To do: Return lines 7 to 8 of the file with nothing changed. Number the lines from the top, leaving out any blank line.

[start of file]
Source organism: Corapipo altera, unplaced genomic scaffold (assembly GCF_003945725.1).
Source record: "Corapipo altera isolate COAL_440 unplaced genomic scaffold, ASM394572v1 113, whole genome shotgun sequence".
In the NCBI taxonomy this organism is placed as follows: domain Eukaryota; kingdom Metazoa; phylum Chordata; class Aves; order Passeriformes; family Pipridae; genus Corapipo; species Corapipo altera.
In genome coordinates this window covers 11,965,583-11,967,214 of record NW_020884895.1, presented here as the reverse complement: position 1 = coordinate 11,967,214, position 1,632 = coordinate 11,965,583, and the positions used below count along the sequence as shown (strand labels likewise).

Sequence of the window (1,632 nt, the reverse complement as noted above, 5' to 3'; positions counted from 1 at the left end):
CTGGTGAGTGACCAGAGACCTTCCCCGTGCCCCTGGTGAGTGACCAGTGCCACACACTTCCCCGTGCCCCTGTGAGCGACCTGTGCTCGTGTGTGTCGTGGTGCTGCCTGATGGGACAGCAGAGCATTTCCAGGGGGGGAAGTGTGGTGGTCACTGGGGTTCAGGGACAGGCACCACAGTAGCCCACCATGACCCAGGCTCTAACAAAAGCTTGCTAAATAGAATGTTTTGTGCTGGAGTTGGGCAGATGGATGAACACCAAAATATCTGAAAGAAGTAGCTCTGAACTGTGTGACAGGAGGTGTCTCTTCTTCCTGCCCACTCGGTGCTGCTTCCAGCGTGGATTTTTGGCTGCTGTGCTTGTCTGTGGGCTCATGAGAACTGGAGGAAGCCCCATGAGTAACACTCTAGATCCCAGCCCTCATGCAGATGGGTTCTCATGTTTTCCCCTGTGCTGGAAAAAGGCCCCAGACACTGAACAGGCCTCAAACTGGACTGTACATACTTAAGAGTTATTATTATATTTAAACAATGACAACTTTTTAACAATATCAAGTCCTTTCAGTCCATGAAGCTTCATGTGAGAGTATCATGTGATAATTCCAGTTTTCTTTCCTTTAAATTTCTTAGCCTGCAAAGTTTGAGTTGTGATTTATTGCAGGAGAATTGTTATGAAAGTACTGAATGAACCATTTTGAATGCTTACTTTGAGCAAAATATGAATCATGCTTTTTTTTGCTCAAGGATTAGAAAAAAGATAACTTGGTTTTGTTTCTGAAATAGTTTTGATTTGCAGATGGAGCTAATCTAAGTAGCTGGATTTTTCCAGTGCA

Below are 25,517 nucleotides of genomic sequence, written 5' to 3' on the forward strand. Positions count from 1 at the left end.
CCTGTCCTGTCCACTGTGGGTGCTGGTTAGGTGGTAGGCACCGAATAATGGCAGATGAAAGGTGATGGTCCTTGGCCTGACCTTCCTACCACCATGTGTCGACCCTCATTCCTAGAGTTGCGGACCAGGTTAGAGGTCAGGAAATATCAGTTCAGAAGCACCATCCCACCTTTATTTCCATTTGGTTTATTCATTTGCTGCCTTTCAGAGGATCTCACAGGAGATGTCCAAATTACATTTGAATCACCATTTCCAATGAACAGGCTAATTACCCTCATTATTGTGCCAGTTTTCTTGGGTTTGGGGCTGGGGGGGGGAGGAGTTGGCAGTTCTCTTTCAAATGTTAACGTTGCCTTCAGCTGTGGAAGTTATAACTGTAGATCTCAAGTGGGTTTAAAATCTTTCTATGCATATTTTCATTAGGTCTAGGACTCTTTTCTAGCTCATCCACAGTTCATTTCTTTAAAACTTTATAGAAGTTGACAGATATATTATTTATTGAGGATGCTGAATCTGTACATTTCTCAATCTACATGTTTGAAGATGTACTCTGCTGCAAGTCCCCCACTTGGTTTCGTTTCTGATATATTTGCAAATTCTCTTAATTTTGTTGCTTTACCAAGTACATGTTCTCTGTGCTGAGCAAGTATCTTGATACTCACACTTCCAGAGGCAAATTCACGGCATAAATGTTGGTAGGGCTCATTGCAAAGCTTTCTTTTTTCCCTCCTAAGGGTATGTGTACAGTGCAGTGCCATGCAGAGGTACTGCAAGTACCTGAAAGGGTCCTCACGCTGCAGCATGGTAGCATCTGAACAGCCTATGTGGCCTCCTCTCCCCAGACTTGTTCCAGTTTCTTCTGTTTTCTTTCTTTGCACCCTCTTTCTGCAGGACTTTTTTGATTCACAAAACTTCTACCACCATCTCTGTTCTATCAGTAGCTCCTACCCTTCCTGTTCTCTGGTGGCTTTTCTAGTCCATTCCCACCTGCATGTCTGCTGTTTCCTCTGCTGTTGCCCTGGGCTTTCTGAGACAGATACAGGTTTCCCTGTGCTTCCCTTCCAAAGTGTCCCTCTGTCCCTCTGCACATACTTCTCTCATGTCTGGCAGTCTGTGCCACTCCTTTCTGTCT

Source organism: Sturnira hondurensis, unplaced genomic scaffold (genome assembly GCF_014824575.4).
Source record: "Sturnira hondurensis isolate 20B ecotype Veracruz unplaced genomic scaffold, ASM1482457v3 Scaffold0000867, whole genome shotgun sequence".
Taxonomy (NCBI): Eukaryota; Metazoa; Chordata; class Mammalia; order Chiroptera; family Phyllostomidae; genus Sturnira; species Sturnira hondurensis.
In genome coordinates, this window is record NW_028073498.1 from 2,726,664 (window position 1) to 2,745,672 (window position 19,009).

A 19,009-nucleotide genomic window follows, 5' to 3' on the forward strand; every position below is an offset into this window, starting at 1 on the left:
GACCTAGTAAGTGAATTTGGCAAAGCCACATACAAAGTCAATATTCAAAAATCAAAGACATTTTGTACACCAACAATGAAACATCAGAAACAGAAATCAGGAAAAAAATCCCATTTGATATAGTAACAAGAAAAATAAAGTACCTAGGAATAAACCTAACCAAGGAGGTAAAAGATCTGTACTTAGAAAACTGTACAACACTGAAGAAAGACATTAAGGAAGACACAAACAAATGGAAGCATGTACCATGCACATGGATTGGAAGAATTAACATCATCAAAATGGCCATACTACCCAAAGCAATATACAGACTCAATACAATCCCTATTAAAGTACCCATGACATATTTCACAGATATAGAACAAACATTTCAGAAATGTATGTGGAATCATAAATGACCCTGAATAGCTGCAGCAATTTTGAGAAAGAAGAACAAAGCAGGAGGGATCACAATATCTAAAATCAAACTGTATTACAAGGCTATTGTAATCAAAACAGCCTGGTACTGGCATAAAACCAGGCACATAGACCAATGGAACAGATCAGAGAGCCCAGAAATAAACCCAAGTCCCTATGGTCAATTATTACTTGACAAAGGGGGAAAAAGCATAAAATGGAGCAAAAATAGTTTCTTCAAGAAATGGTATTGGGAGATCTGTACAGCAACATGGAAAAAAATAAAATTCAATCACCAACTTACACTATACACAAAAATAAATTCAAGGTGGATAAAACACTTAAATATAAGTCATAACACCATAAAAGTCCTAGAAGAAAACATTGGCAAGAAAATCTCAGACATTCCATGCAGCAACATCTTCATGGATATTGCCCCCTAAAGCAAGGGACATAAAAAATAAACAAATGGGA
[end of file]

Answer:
Below are 25,517 nucleotides of genomic sequence, written 5' to 3' on the forward strand. Positions count from 1 at the left end.
CCTGTCCTGTCCACTGTGGGTGCTGGTTAGGTGGTAGGCACCGAATAATGGCAGATGAAAGGTGATGGTCCTTGGCCTGACCTTCCTACCACCATGTGTCGACCCTCATTCCTAGAGTTGCGGACCAGGTTAGAGGTCAGGAAATATCAGTTCAGAAGCACCATCCCACCTTTATTTCCATTTGGTTTATTCATTTGCTGCCTTTCAGAGGATCTCACAGGAGATGTCCAAATTACATTTGAATCACCATTTCCAATGAACAGGCTAATTACCCTCATTATTGTGCCAGTTTTCTTGGGTTTGGGGCTGGGGGGGGGAGGAGTTGGCAGTTCTCTTTCAAATGTTAACGTTGCCTTCAGCTGTGGAAGTTATAACTGTAGATCTCAAGTGGGTTTAAAATCTTTCTATGCATATTTTCATTAGGTCTAGGACTCTTTTCTAGCTCATCCACAGTTCATTTCTTTAAAACTTTATAGAAGTTGACAGATATATTATTTATTGAGGATGCTGAATCTGTACATTTCTCAATCTACATGTTTGAAGATGTACTCTGCTGCAAGTCCCCCACTTGGTTTCGTTTCTGATATATTTGCAAATTCTCTTAATTTTGTTGCTTTACCAAGTACATGTTCTCTGTGCTGAGCAAGTATCTTGATACTCACACTTCCAGAGGCAAATTCACGGCATAAATGTTGGTAGGGCTCATTGCAAAGCTTTCTTTTTTCCCTCCTAAGGGTATGTGTACAGTGCAGTGCCATGCAGAGGTACTGCAAGTACCTGAAAGGGTCCTCACGCTGCAGCATGGTAGCATCTGAACAGCCTATGTGGCCTCCTCTCCCCAGACTTGTTCCAGTTTCTTCTGTTTTCTTTCTTTGCACCCTCTTTCTGCAGGACTTTTTTGATTCACAAAACTTCTACCACCATCTCTGTTCTATCAGTAGCTCCTACCCTTCCTGTTCTCTGGTGGCTTTTCTAGTCCATTCCCACCTGCATGTCTGCTGTTTCCTCTGCTGTTGCCCTGGGCTTTCTGAGACAGATACAGGTTTCCCTGTGCTTCCCTTCCAAAGTGTCCCTCTGTCCCTCTGCACATACTTCTCTCATGTCTGGCAGTCTGTGCCACTCCTTTCTGTCT